With the holidays approaching, videos of “Christmas puppies” have taken over my social media timeline. It’s hard to resist the allure of these scenes, as kids and adults alike burst into happy tears at the sight of an adorable puppy wearing a big, festive bow. Cute as they are, however, these videos only show part of the story. It won’t be long before that cute ball of fluff starts barking, pooping, and chewing off its bow, and the realities of new pet parenthood set in.
A new pet can be a wonderful gift, but it can also be a challenging surprise. Before you give a Christmas puppy of your own, consider the pros and cons of bringing a new pet home.
What happens to Christmas puppies after Christmas?
There’s no denying the comfort and joy of a dog in the house, but a new pet means a whole lot of responsibility, and an unprepared recipient may not be up to the challenge. After the excitement of Christmas morning wears off, the real work of puppy parenthood starts.
Having a dog can be costly, both financially and emotionally. Think of the resources needed to care for a pet (and the true costs involved):
- Veterinary care
- Toys, bedding, and other supplies
- Walking, boarding, or pet sitting costs
- Time and energy for house and obedience training
- The ability to maintain a schedule that suits the dog’s needs
According to the ASPCA, 3.9 million dogs are taken to animal shelters in the U.S. every year, and 20% of them are relinquished because their families don’t have enough time for a pet, or can’t handle behavior issues that come up. If you’re considering the gift of a “Christmas puppy,” you should be as sure as possible that your puppy won’t become part of that 20%.
What to consider before giving a puppy as a gift
A new pet can fill a family home with happiness and excitement, but it also means a lot of work. If you’ve been thinking about giving a puppy to a friend or family member who doesn’t live with you, make sure the gift of a pet is wanted and planned by asking the following questions:
- Can the recipient commit to 10-15 years of care?
- Is the recipient allergic to pet dander?
- Will the recipient have the financial resources to provide the animal with proper care, including veterinary visits?
- Does the recipient live in a rental, and are pets allowed?
If you can’t answer all of the above, you probably shouldn’t give the gift of a pet. But don’t worry, Christmas isn’t ruined! You can still bring some Christmas puppy cheer into your loved ones’ lives. Take them on a holiday outing to volunteer at a local animal shelter, where you’ll get the benefit of puppy time without the lifelong commitment, and do a good deed, to boot.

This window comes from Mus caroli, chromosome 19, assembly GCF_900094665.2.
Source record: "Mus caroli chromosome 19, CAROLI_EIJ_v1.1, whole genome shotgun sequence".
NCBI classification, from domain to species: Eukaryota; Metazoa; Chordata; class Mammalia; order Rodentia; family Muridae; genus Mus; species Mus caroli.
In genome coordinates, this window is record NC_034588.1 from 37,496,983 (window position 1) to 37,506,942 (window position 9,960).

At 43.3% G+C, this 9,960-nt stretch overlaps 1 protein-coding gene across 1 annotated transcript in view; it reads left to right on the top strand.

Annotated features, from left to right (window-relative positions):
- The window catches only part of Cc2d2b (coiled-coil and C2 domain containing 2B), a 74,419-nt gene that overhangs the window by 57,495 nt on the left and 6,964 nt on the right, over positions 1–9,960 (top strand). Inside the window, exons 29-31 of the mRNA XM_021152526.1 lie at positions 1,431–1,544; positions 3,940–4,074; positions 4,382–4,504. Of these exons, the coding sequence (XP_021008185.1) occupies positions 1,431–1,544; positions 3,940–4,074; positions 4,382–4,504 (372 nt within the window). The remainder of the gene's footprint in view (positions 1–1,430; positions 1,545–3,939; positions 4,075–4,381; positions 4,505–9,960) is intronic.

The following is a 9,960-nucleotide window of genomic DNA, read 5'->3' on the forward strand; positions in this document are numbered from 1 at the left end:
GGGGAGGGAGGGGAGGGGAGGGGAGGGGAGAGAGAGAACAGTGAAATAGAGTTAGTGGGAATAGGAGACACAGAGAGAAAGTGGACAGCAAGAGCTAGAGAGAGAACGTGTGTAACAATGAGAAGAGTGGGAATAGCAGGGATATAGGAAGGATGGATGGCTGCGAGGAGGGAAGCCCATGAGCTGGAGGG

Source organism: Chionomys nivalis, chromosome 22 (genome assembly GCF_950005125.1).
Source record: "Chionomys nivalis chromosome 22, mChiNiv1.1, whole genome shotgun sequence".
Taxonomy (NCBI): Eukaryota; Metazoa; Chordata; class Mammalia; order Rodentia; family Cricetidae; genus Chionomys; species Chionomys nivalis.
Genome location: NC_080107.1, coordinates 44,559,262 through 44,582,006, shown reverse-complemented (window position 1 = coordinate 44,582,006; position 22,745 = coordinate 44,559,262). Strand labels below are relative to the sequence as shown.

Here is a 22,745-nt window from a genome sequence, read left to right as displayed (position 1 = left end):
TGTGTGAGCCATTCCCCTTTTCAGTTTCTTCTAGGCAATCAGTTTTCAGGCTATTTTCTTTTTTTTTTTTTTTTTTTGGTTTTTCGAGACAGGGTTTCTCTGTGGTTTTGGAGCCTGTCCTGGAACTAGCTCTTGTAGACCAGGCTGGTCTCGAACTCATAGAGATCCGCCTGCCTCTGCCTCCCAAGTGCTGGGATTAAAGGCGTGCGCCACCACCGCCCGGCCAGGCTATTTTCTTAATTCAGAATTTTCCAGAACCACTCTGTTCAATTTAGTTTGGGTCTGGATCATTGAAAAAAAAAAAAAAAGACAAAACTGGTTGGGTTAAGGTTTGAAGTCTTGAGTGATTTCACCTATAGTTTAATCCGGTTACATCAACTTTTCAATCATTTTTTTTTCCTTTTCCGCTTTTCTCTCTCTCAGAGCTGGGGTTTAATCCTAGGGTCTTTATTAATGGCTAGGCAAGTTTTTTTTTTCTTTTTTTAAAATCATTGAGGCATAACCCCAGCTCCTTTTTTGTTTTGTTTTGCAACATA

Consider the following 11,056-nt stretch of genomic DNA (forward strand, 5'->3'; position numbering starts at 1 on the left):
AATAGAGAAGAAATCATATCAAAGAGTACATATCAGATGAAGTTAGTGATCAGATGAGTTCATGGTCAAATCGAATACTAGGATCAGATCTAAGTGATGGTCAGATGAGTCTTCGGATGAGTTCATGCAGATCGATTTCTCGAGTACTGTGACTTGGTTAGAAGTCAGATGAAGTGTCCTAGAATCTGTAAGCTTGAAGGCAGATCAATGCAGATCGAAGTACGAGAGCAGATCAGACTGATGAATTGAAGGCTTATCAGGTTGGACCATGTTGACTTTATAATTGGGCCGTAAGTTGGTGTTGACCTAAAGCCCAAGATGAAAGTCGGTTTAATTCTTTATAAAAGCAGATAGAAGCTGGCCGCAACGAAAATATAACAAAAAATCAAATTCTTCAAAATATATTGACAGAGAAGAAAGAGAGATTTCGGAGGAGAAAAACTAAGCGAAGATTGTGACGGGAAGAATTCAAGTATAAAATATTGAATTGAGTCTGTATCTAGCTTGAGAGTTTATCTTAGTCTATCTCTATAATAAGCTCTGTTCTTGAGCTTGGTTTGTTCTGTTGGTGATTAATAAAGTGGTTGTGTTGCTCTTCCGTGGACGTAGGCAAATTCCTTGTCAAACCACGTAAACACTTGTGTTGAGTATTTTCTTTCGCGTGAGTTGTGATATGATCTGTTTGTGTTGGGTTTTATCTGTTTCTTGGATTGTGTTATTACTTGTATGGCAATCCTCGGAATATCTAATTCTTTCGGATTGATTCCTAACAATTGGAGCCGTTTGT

If you can answer all of the above questions, and you think your loved one or family is ready for a dog, give the gift of puppy planning. For many people, bringing home a new dog is a personal decision, and a “surprise” puppy might not be the puppy they want. You can make the holidays bright by kick-starting the dog adoption process. Before Christmas, open the discussion of bringing a dog home. Then, you can surprise your loved one with a gift certificate to a pet adoption agency. It’s a wonderful way to give the gift of choosing the pet they want, and planning for its arrival.
Alternatives to Christmas puppies
Bringing home a new dog requires a lot of preparation, and experts recommend having a family discussion beforehand to make sure everyone agrees on how to care for the new arrival, and who will be responsible for what tasks. WebMD suggest laying down some ground rules before bringing a dog home: “Don’t overwhelm Pup the first day, and don’t fight over him or create mob scenes.” Christmas morning can be overwhelming to a small dog in a new place, so instead of putting a puppy under the tree, consider a “puppy starter kit.”
Think of it as a surprise promise: you’re still saying “Guess what? We’re getting a puppy!” while leaving room for the important planning and discussion phase. Your puppy starter kit can be as large or small as you have room for under the tree, and might include:
- A children’s book about responsible pet parenthood (My Dog!: A Kids’ Guide to Keeping a Happy and Healthy Pet is a great choice)
- A fun assortment of toys and treats
- Food and water bowls
- A pet first aid kit
- A stuffed dog to act as a stand-in for now, and a puppy chew toy for later
- A gift certificate to a local animal rescue agency
A puppy starter kit lets you surprise your kids on Christmas morning, and at the same time involve them in the planning and preparations needed for a new pet. It’s a great way to encourage responsible pet parenthood and gentle introductions, which will only strengthen your family’s relationship with each other and the new pet.
Christmas puppies should be planned gifts
The ASPCA‘s official position is that pets should be given as gifts “only to people who have expressed a sustained interest in owning one, and the ability to care for it responsibly.” In other words, pets are great gifts for people who won’t be surprised!
The best way to give the gift of a dog is to make it a planned gift. If your family has been talking about getting a dog for a long time, and the grown-ups are prepared to take on the responsibility, then by all means, bring your new dog home for the holidays. Just make sure you have all the supplies and resources in place in advance.
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